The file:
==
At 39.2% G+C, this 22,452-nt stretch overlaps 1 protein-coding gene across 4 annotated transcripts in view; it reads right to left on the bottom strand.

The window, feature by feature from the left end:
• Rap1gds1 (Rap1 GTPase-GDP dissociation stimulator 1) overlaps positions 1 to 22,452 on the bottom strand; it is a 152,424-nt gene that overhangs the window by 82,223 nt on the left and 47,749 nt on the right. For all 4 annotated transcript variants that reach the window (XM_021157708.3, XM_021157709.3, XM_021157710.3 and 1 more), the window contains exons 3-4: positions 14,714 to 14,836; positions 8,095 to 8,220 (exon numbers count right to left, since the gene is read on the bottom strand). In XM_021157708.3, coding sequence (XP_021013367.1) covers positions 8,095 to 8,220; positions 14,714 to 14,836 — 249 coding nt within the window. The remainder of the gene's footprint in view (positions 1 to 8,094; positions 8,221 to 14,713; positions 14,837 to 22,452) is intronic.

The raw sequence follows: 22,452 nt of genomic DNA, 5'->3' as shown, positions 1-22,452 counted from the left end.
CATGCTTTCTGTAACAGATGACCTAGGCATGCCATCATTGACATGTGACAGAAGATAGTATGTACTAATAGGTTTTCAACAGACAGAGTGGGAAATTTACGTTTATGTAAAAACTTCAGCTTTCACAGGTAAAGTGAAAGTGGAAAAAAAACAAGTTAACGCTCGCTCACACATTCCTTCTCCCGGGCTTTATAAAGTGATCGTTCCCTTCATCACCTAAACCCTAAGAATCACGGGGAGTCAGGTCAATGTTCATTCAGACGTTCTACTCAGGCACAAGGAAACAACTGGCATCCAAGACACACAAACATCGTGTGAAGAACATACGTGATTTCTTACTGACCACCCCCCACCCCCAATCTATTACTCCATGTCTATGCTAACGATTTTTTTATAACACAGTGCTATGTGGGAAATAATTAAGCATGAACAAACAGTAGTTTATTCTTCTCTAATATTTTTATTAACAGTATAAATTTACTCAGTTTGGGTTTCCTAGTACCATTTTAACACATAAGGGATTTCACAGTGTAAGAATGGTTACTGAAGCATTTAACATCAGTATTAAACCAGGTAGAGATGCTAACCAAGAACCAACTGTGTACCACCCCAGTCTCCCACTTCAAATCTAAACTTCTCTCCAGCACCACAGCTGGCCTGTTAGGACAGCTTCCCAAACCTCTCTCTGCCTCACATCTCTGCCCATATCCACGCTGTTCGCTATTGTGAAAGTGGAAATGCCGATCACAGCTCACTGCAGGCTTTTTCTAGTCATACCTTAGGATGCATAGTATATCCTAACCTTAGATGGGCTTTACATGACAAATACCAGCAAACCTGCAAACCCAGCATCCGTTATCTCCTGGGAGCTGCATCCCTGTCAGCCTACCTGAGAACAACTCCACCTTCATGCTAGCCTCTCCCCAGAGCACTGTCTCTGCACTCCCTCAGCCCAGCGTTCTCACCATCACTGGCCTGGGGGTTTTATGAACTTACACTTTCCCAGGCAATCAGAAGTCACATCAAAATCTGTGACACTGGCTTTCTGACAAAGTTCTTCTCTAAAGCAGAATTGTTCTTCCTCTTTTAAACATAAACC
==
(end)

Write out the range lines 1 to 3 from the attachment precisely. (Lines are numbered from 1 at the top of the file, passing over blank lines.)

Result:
At 39.2% G+C, this 22,452-nt stretch overlaps 1 protein-coding gene across 4 annotated transcripts in view; it reads right to left on the bottom strand.

The window, feature by feature from the left end:
• Rap1gds1 (Rap1 GTPase-GDP dissociation stimulator 1) overlaps positions 1 to 22,452 on the bottom strand; it is a 152,424-nt gene that overhangs the window by 82,223 nt on the left and 47,749 nt on the right. For all 4 annotated transcript variants that reach the window (XM_021157708.3, XM_021157709.3, XM_021157710.3 and 1 more), the window contains exons 3-4: positions 14,714 to 14,836; positions 8,095 to 8,220 (exon numbers count right to left, since the gene is read on the bottom strand). In XM_021157708.3, coding sequence (XP_021013367.1) covers positions 8,095 to 8,220; positions 14,714 to 14,836 — 249 coding nt within the window. The remainder of the gene's footprint in view (positions 1 to 8,094; positions 8,221 to 14,713; positions 14,837 to 22,452) is intronic.